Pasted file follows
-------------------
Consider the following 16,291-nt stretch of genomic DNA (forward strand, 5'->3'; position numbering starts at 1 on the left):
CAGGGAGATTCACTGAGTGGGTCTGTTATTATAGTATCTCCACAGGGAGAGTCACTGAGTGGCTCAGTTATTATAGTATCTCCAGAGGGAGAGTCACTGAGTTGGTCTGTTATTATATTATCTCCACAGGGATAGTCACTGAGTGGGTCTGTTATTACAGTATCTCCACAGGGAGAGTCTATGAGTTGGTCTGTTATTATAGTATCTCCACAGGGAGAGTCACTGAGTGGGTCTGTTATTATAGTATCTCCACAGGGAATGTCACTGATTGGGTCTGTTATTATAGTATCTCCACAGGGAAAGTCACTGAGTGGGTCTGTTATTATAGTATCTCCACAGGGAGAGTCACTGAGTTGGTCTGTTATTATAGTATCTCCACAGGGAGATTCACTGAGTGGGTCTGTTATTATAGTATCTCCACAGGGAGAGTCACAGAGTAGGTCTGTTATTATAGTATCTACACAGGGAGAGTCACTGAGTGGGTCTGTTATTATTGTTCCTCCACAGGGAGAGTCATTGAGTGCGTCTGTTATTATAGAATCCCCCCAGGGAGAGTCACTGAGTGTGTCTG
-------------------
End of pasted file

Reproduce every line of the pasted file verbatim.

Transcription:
Consider the following 16,291-nt stretch of genomic DNA (forward strand, 5'->3'; position numbering starts at 1 on the left):
CAGGGAGATTCACTGAGTGGGTCTGTTATTATAGTATCTCCACAGGGAGAGTCACTGAGTGGCTCAGTTATTATAGTATCTCCAGAGGGAGAGTCACTGAGTTGGTCTGTTATTATATTATCTCCACAGGGATAGTCACTGAGTGGGTCTGTTATTACAGTATCTCCACAGGGAGAGTCTATGAGTTGGTCTGTTATTATAGTATCTCCACAGGGAGAGTCACTGAGTGGGTCTGTTATTATAGTATCTCCACAGGGAATGTCACTGATTGGGTCTGTTATTATAGTATCTCCACAGGGAAAGTCACTGAGTGGGTCTGTTATTATAGTATCTCCACAGGGAGAGTCACTGAGTTGGTCTGTTATTATAGTATCTCCACAGGGAGATTCACTGAGTGGGTCTGTTATTATAGTATCTCCACAGGGAGAGTCACAGAGTAGGTCTGTTATTATAGTATCTACACAGGGAGAGTCACTGAGTGGGTCTGTTATTATTGTTCCTCCACAGGGAGAGTCATTGAGTGCGTCTGTTATTATAGAATCCCCCCAGGGAGAGTCACTGAGTGTGTCTG